If the biosphere is collapsing, and if International Relations has always presented itself as that discourse which takes the global as its point of departure, how it is it that we—IR’s scholars, diplomats and leaders—have not engaged with the planetary real? We contend that International Relations has failed because the planet does not match and cannot be clearly seen by its institutional and disciplinary frameworks. Institutionally and legally, it is organised around a managed anarchy of nation-states, not the collective human interaction with the biosphere. Intellectually, the IR discipline is organized sociologically around established paradigms and research programs likewise focused on states and the forms of international organisation they will tolerate; it is not organized to value or create the conceptual and analytical changes that are needed. The problems lie in the way we think and are trained; in the subjects and approaches our discipline values and rewards. Yet at the edges of IR—in NGOs, in critical geography, posthuman IR, global governance and ecological politics—a new consciousness is visible. That work cannot languish in dissidence, as so many earlier interventions have done.
In our debates about the efficacy of the state, or the effects of globalization, we have missed what we were making: an era now termed the Anthropocene. This term represents an unprecedented change in the continued livability of planet Earth caused by the rapacious use of natural resources with no thought for current and future generations of humans, and of the millions of other species affected by changing climatic conditions and ecosystem damage. It is the power of human labour that freed carbon, and this element, once taken out of its molecular flows has created a metabolic rift, as McKenzie Wark writes, where the waste products of carbon’s extraction cannot be returned to a cycle that can renew itself. It is global in scope and new agendas must be designed to mitigate this rift.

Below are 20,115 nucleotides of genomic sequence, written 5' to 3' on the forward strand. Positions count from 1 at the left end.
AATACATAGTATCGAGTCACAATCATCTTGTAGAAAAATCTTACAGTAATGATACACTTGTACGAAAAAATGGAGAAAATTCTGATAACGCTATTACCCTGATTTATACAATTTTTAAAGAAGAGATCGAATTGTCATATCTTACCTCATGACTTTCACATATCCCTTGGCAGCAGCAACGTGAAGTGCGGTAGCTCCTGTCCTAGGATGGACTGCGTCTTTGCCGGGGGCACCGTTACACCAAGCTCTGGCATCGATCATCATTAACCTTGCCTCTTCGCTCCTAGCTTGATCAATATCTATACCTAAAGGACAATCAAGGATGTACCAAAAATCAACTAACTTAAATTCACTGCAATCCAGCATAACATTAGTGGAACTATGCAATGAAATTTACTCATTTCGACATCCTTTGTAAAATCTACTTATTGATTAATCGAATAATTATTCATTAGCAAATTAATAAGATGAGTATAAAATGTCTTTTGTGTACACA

The Anthropocene represents a new kind of power—‘social nature’—that is now turning on us. This power challenges our categories and methodologies. It demands we find accomplices in our discipline and beyond it. It demands a new global political project: to end human-caused extinctions, prevent dangerous climate change, save the oceans, support vulnerable multi-species populations, and restore social justice.
Action from this perspective is both more modest and yet more vital. Communicative, anthropocentric, and rights-based ethics can only guide and inform the discussion so far in understanding the challenges and opportunities in the Anthropocene.
Security comes from being more connected, not less. Gone are the days of billiard ball states and national security based on keeping the Other out or deterred. The Other is always already inside, so bound up with us in a common process that it no longer makes sense to speak of inside and outside. We cannot survive without accepting the cosmopolitan and enmeshed nature of this world. We are an array of bodies connected and interconnected in complex ways that have little to do with nationality. States will wither in the coming heat, freeze in the prolonged winters, and be lost under the rising oceans. We will not survive without the biggest and most complex system we know: the biosphere. This may finally be the death of Man,but what will come next if this face is lost in the rising tides?
Trying to write from within IR, we find ourselves prisoners in our own vocation. We are speechless, or even worse, cannot find words to represent the world and those within it.
We do not hope that politics will suddenly change—but it must change. There is no magic bullet, no sudden realization, and no single policy that will ‘fix’ the damage done. The naysayers will stand in the ruins and tell us we are dreaming; that a new world is not of our making. Grudging admissions that climate change has been both long understood and actively denied do little; they cannot turn back the clock. Rather, we must embrace a multi-species, multi-disciplinary action plan. And we must do it now. We cannot unravel time and restore lost species to life, but we can fight for this planet we call a home.
What other choice do we have?
And so, knowing that even a ruined planet is worth fighting for, we declare our intentions for facing our discipline with delicate hope and a desire to face the planetary real with an unflinching gaze.
*The full Manifesto can be found here* Please use this version for all citing and scholarly purposes.